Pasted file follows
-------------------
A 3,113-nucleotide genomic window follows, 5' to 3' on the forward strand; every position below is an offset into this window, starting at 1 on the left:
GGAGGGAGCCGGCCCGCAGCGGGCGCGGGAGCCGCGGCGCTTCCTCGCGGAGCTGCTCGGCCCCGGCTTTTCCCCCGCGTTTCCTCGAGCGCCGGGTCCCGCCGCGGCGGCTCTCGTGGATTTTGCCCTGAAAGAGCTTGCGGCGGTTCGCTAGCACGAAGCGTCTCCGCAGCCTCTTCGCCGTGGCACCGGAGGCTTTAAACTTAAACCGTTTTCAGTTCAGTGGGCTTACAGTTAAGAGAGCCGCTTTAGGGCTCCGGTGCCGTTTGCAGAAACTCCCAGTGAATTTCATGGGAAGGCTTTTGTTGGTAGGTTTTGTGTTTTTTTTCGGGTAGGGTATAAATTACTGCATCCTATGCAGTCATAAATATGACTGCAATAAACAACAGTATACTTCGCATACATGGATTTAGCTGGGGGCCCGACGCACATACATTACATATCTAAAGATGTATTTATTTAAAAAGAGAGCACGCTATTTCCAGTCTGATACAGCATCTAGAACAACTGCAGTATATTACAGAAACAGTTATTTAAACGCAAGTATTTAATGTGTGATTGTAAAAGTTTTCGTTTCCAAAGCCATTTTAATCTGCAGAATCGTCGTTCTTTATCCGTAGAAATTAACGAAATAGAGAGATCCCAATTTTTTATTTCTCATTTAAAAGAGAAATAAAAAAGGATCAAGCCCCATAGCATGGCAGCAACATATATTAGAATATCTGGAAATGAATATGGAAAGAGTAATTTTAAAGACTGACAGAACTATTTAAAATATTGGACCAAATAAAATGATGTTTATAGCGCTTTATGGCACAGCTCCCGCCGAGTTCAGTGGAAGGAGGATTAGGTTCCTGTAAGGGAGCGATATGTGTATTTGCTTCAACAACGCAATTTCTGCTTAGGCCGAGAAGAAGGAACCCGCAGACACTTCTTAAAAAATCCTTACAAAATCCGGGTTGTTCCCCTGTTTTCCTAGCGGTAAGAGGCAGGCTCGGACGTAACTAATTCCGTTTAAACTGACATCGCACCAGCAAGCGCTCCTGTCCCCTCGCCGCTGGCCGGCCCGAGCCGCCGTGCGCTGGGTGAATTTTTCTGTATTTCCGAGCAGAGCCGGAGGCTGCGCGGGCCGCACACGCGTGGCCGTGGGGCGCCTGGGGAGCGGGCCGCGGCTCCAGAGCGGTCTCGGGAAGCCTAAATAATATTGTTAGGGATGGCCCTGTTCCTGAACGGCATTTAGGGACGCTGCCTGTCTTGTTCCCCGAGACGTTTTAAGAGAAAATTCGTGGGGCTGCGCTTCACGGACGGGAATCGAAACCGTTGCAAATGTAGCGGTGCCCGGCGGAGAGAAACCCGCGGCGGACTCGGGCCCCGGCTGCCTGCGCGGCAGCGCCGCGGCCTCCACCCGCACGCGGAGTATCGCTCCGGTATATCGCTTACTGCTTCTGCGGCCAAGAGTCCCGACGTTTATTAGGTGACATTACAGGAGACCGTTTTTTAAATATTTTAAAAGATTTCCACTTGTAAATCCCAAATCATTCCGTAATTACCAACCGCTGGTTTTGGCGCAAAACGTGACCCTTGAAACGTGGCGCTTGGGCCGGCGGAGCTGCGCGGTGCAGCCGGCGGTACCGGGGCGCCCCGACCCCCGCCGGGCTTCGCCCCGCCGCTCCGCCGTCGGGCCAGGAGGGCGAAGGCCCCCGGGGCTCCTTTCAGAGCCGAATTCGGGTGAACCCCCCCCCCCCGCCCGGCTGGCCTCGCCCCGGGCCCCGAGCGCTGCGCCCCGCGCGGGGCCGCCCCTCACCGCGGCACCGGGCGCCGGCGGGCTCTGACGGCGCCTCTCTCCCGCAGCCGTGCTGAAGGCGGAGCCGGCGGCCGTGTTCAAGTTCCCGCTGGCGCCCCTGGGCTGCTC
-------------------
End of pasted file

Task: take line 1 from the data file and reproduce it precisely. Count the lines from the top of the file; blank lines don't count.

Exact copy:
A 3,113-nucleotide genomic window follows, 5' to 3' on the forward strand; every position below is an offset into this window, starting at 1 on the left: